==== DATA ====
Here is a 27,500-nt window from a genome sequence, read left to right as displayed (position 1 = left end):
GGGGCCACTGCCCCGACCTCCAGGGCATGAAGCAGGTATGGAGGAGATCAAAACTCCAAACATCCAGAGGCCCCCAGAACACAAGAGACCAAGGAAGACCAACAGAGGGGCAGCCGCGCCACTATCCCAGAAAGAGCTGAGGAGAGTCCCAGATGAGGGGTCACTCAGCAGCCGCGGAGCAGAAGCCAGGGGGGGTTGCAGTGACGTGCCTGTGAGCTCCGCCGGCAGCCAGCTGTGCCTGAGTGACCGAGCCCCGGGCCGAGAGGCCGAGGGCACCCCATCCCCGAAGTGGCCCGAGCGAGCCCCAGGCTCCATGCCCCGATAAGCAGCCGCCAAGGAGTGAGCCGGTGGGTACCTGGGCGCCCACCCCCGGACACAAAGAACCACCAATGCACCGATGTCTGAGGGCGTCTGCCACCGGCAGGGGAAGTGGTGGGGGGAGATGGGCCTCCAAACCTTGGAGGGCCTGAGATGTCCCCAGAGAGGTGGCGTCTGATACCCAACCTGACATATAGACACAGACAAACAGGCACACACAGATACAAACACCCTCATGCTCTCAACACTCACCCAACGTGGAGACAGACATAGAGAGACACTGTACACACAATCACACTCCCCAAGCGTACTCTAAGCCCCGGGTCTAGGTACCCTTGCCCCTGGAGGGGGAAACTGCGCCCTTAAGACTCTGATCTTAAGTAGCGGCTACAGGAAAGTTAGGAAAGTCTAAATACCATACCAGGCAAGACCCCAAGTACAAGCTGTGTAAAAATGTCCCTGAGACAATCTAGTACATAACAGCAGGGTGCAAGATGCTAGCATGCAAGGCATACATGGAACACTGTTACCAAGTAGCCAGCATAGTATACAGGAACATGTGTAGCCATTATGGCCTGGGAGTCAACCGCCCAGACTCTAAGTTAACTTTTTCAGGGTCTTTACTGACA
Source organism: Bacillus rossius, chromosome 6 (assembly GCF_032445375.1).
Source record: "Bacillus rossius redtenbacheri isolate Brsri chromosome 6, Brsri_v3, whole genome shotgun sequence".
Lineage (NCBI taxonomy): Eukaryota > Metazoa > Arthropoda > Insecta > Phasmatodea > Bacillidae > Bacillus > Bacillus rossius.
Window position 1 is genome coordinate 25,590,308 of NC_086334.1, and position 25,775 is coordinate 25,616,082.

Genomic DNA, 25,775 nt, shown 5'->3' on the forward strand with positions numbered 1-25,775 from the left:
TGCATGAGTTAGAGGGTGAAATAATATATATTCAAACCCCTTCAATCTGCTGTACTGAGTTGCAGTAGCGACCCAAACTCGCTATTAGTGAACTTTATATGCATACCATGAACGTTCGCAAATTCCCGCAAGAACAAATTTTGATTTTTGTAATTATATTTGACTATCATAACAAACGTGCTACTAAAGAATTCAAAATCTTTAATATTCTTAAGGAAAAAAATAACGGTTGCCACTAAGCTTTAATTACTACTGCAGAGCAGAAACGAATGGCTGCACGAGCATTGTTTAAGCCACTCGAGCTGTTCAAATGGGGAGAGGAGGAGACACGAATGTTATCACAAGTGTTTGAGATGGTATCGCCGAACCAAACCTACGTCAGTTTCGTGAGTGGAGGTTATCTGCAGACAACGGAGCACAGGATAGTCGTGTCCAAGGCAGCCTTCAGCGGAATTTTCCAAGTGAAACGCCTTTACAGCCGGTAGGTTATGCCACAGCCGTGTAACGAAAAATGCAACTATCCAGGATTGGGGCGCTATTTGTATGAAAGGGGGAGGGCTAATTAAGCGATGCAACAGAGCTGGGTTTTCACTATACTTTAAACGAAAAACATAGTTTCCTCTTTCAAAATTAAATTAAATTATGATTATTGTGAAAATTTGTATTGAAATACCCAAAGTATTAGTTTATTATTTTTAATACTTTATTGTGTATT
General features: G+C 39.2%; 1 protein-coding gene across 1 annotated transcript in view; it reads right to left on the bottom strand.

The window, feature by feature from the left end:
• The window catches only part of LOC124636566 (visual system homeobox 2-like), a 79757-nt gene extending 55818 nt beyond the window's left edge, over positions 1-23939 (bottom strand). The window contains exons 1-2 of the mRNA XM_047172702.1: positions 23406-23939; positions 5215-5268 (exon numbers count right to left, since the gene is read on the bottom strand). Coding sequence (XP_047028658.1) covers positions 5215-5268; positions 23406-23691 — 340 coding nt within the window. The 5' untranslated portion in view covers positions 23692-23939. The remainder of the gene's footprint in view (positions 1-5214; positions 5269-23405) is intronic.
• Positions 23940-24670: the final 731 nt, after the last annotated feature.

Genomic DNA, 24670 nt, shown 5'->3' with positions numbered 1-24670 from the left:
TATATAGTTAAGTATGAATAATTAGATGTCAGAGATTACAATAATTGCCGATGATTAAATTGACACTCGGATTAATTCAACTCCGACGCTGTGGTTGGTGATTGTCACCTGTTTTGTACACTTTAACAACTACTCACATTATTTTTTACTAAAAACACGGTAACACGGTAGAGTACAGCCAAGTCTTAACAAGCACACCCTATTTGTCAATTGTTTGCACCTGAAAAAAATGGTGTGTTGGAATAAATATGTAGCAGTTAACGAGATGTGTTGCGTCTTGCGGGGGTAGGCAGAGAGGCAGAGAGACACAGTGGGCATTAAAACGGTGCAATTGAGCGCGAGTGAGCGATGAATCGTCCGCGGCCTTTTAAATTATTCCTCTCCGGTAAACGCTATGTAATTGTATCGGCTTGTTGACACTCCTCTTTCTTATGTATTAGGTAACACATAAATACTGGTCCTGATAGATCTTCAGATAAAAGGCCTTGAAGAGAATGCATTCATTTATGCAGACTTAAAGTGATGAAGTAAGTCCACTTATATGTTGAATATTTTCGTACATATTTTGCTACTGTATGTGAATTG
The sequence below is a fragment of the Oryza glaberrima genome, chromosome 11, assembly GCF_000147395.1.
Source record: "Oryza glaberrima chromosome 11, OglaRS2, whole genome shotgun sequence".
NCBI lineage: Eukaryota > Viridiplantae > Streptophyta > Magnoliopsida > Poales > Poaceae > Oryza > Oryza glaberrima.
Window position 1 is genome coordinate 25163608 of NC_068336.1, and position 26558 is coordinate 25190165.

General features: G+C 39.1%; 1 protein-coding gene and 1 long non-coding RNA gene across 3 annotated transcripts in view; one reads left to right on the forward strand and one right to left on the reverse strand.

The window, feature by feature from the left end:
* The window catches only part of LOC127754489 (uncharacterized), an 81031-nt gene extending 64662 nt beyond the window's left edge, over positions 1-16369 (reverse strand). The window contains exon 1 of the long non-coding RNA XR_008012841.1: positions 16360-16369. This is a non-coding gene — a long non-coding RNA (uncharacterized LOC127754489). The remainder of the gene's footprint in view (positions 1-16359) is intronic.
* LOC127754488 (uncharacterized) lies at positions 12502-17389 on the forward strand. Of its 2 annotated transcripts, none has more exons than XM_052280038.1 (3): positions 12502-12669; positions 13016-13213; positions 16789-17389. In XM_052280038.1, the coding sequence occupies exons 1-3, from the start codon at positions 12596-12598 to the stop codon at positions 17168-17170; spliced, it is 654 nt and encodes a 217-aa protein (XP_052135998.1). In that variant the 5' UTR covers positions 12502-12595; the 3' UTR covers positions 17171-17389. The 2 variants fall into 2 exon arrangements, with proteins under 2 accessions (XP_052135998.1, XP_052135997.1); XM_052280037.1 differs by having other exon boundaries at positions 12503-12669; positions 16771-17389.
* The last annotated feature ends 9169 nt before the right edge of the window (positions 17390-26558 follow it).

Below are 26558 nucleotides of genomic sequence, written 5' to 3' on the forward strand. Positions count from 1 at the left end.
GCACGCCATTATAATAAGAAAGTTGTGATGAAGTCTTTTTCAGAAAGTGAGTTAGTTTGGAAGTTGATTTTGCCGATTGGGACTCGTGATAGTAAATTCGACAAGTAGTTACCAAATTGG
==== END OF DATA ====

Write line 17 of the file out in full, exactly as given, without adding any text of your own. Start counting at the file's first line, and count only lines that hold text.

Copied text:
NCBI lineage: Eukaryota > Viridiplantae > Streptophyta > Magnoliopsida > Poales > Poaceae > Oryza > Oryza glaberrima.